Stoller has worked in tandem with Bank since 1996. ("Jonathan and I don't have to have lengthy discussions," she says.) This production was praised by Back Stage critic Erik Haagensen for the "believable consistency" of accents displayed by the eight-member cast throughout the drama, which takes place in Ireland's Midlands, specifically in the small town of Kilbeggan. How did she achieve it? Stoller relates the answer with humorous intensity while her rescue Maltese, Ricky, sits quietly on this visiting columnist's lap. It's part of her method: Ricky, she says, is a big help in putting nervous actors at ease.
Realistic Yet Pragmatic
"The first thing I did," Stoller recalls, "is research Kilbeggan online. I wanted to find oral histories, interviews. The sample was small, and it was two politicians actually from Kilbeggan. Then I broadened my research for the entire county, Westmeath, and the neighboring county Offaly. The accents don't change the minute you cross the border."
Stoller makes a point of explaining that within any community, accents can vary. "Even in your own family," she says, "I bet you have different accents. It also depends on who someone is talking to. You might talk differently to your priest, rabbi, imam than you would to another family member." In part, this explanation stems from a comment this reporter made about the different pronunciations of "Dublin" heard during the play's unfolding ("Doob-lin" being only one of them). "It's only important that nothing be said that wouldn't be heard within the community—or whatever community is created within the show," Stoller emphasizes.
For "Wife to James Whelan," which had a "fairly short rehearsal period," in Stoller's estimation, "I purposely didn't work on individual accents," she says. "We had a group rehearsal the first day. I distributed my notes and CDs." Those contained sound bites she had turned up and provided an unmistakable indication of what she expected the players to replicate. "I gave them as much information as I could lay on them," she says.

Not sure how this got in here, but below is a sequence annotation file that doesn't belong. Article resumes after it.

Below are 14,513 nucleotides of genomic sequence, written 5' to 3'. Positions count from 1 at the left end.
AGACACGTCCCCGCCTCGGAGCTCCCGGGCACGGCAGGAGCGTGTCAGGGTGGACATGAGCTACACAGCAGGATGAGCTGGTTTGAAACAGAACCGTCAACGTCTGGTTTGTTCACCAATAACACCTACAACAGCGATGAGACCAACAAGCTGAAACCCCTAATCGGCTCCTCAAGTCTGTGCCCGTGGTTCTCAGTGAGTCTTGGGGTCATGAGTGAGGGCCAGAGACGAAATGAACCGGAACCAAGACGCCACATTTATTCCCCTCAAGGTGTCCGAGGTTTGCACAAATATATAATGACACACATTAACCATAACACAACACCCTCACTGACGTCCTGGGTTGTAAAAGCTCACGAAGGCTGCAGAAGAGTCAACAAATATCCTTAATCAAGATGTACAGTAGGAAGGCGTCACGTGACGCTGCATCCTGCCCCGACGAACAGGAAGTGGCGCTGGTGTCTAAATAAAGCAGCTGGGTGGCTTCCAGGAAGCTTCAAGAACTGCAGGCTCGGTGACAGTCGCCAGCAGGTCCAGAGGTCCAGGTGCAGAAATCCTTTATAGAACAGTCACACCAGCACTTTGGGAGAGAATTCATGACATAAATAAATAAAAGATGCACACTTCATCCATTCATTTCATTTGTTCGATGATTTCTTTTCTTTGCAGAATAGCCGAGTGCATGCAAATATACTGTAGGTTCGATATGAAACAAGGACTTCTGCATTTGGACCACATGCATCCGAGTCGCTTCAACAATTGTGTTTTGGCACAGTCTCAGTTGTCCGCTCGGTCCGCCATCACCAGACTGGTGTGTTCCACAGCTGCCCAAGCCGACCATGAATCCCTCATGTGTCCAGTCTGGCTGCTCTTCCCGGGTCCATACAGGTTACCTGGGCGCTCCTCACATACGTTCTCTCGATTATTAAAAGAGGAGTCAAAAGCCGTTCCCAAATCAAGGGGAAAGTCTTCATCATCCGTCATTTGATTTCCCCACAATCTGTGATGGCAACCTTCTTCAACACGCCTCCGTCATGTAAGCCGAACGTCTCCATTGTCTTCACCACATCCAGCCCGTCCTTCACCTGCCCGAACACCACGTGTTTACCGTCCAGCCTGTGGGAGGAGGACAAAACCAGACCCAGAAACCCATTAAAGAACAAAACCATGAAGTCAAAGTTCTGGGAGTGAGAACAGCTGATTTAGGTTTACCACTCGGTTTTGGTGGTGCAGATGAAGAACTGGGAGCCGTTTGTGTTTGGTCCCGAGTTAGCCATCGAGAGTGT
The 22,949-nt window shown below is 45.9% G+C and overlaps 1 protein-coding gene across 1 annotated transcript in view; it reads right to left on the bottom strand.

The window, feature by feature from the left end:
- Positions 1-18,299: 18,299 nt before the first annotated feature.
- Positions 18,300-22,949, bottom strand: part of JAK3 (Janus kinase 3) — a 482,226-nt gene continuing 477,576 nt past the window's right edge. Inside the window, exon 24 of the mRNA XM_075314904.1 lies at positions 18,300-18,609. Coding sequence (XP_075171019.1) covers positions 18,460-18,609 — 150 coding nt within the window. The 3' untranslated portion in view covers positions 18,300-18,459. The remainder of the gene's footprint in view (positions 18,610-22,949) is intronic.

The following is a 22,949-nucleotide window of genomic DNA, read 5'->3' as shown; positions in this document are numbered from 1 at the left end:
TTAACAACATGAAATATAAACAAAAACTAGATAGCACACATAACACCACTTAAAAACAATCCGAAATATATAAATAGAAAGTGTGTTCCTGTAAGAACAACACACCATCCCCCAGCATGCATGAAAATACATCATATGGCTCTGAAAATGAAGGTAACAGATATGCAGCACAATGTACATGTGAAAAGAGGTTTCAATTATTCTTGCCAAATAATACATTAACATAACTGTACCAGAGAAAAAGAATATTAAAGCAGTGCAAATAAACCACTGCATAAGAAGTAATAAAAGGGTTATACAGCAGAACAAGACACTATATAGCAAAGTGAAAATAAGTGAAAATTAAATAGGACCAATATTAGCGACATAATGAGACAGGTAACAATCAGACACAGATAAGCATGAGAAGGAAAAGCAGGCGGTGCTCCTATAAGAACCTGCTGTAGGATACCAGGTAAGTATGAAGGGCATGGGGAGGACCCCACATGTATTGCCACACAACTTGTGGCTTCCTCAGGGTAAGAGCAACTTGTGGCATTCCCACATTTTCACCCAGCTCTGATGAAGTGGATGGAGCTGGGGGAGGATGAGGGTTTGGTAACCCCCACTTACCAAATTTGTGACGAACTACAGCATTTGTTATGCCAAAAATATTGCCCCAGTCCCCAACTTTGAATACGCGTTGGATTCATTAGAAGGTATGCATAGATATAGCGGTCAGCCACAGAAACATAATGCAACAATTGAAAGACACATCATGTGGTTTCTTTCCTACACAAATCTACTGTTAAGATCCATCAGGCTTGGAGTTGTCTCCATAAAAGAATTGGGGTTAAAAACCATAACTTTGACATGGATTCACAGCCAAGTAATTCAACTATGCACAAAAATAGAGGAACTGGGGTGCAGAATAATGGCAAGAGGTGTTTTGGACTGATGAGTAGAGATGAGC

Perhaps somewhat surprisingly, Stoller believes that most people know instinctively how to reproduce accents and realize as much "when they sit down to think of them. I'm there to give them an additional perspective on things they don't know." She reports that the entire company—an Irish actor and an English actor among the ensemble—arrived at the first rehearsal without having to be brought up to speed. She jokes, "Not bad for a bunch of Yanks: They all showed up on the right island."
Noting that in their preliminary discussions about whether the long-lost play would work for contemporary audiences, Stoller explains that she and Bank never thought in terms of presenting a documentary: "I walk what I feel is a very fine line. I consider pragmatic needs: What can the actors handle? What does the audience need?"
Learning by Doing
Stoller's inclination toward her current work started early. "I got interested at 3. My parents took me to see 'My Fair Lady' on Broadway, and I immediately was fascinated," she recalls. "I went home and started teaching myself Cockney and R.P.—received pronunciation. They took me again when I was 5. I believed I wanted to be an actor. At 15, I made up my mind I'm going to have a life in the theater."
She started out doing lots of Off-Broadway and regional theater because she was noticeably proficient at accents. Other actors began approaching her for help, which is how many dialect coaches get sidetracked into that line of work. "In those days," Stoller says, "you couldn't train," which is why she is largely self-taught, although there were periods of time spent at the London Academy of Music and Dramatic Art and the British American Drama Academy.
Nevertheless, she continues to study and has just been to a conference where she and colleagues swapped tips. She relies on such opportunities for growth as a mentor, explaining that her peers have "information and war stories. They're fabulous people, and I'm the better coach for it." And she does give private lessons, with her students "running the gamut," she says.
Proud of her achievements, Stoller also includes in her "Wife to James Whelan" bio that she's the associate editor for New York City at the International Dialects of English Archive (she regards herself as concentrating on "American English and English English") and an officer of the Voice and Speech Trainers Association. In these capacities, she counts on broadening her coach's command even further.
To find out more about Stoller, visit www.stollersystem.com. "Wife to James Whelan" runs through Oct. 2. Info can be found at www.minttheater.org.